A Health and Human Services small business specialist offers advice on how contractors can ACT right and find more success at the sprawling agency.
A Health and Human Services Department small business specialist had a simple and straightforward message for contractors at Washington Technology’s HHS Industry Day recently: "ACT" differently in today’s market.
“I always get blank stares when I say that,” he said. “But let me explain.”
For Dwight Deneal, ACT is an acronym -- Accessibility, Capability and Transferability.
“You have to understand what the procurement landscape looks like at HHS,” he said. “From the 11 operating divisions to the seven staff divisions, know what they buy, how they buy and where they buy IT.”
For example, the vehicle of choice for the Centers for Disease Control and Prevention is SPARC. At the National Institutes of Health however, it is the NITAAC vehicles such as CIO-SP and CIO-CS.
“You have to make yourself available and accessible through those vehicles,” Deneal said.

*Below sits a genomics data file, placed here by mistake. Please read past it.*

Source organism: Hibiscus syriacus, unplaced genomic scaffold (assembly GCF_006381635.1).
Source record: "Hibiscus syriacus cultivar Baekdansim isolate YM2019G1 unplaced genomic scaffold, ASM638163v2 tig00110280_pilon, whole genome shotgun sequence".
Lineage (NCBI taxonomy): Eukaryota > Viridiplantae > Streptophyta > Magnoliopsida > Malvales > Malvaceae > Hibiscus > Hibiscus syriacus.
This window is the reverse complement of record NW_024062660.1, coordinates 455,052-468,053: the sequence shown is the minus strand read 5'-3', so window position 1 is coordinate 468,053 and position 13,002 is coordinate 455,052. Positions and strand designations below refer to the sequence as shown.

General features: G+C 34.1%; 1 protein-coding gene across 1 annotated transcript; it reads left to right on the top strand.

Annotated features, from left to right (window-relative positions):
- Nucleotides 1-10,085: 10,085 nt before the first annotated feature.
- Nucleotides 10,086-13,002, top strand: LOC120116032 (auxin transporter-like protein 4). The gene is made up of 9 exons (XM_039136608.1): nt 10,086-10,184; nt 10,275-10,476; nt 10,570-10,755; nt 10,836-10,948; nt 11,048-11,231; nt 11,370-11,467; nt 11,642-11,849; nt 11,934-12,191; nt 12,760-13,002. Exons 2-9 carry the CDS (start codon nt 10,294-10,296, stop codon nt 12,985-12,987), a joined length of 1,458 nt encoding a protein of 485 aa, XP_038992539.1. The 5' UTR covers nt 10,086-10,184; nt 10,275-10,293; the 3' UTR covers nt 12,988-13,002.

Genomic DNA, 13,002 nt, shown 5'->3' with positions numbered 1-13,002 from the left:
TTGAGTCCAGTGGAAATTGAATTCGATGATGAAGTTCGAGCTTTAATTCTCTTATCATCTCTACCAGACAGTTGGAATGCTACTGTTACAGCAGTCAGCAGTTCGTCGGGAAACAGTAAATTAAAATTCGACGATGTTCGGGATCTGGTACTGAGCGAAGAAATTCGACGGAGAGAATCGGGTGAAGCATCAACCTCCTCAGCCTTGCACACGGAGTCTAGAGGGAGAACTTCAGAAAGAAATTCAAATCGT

“A lot of companies come to us saying they are a jack of all trades. ‘We do IV&V, we do enterprise architecture, we do everything,’” Deneal said.
But that is a mistake in today’s market, according to Deneal.
“What are the real core capabilities of your company,” he said. “What is your sweet spot? Your bread and butter? You need to hone in on your capabilities.”
“You have a variety of past performance around HHS,” Deneal said. “So how does that transfer to other program offices?”
Contractors in today’s market need to know how to take success with one customer and demonstrate how it applies to another customer, he said. That is even within the same agency, according to Deneal.
“If you ACT right and do these things, you’ll find success and HHS and across other government agencies,” Deneal said.
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